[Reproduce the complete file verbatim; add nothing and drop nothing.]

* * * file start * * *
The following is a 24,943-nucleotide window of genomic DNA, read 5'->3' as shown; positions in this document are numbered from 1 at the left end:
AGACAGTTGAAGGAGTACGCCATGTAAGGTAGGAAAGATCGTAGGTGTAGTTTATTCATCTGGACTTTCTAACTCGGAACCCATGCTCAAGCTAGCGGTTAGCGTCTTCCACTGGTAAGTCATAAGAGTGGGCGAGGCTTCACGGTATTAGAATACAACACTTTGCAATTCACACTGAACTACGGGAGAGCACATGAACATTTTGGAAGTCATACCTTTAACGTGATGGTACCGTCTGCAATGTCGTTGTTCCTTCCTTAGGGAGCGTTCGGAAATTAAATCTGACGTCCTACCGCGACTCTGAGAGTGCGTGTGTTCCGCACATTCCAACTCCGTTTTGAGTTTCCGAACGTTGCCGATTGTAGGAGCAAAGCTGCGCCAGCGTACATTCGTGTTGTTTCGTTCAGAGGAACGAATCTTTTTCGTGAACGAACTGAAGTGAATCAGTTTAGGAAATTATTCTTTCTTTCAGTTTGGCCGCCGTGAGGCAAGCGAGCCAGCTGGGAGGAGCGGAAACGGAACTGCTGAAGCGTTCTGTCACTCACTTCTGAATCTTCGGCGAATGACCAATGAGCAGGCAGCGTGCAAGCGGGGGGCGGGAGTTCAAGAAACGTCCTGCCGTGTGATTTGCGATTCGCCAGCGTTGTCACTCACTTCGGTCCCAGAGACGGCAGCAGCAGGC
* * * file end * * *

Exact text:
The following is a 24,943-nucleotide window of genomic DNA, read 5'->3' as shown; positions in this document are numbered from 1 at the left end:
AGACAGTTGAAGGAGTACGCCATGTAAGGTAGGAAAGATCGTAGGTGTAGTTTATTCATCTGGACTTTCTAACTCGGAACCCATGCTCAAGCTAGCGGTTAGCGTCTTCCACTGGTAAGTCATAAGAGTGGGCGAGGCTTCACGGTATTAGAATACAACACTTTGCAATTCACACTGAACTACGGGAGAGCACATGAACATTTTGGAAGTCATACCTTTAACGTGATGGTACCGTCTGCAATGTCGTTGTTCCTTCCTTAGGGAGCGTTCGGAAATTAAATCTGACGTCCTACCGCGACTCTGAGAGTGCGTGTGTTCCGCACATTCCAACTCCGTTTTGAGTTTCCGAACGTTGCCGATTGTAGGAGCAAAGCTGCGCCAGCGTACATTCGTGTTGTTTCGTTCAGAGGAACGAATCTTTTTCGTGAACGAACTGAAGTGAATCAGTTTAGGAAATTATTCTTTCTTTCAGTTTGGCCGCCGTGAGGCAAGCGAGCCAGCTGGGAGGAGCGGAAACGGAACTGCTGAAGCGTTCTGTCACTCACTTCTGAATCTTCGGCGAATGACCAATGAGCAGGCAGCGTGCAAGCGGGGGGCGGGAGTTCAAGAAACGTCCTGCCGTGTGATTTGCGATTCGCCAGCGTTGTCACTCACTTCGGTCCCAGAGACGGCAGCAGCAGGC